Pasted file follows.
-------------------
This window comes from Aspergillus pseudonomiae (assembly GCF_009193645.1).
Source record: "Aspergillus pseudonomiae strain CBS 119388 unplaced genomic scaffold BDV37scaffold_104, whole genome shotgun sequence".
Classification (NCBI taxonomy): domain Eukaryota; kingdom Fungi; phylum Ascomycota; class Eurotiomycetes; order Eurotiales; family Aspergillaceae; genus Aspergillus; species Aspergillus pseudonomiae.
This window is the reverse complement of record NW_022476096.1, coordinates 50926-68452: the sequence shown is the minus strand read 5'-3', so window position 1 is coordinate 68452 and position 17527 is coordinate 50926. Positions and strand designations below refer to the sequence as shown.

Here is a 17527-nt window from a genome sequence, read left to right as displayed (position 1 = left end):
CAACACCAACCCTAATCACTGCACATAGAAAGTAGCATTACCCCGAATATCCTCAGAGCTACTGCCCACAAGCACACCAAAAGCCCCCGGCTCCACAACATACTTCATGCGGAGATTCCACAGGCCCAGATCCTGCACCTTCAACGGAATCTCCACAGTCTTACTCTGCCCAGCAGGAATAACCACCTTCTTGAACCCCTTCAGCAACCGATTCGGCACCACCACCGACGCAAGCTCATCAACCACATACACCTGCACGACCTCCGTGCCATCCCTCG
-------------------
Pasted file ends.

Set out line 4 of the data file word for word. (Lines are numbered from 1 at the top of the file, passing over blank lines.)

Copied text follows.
This window is the reverse complement of record NW_022476096.1, coordinates 50926-68452: the sequence shown is the minus strand read 5'-3', so window position 1 is coordinate 68452 and position 17527 is coordinate 50926. Positions and strand designations below refer to the sequence as shown.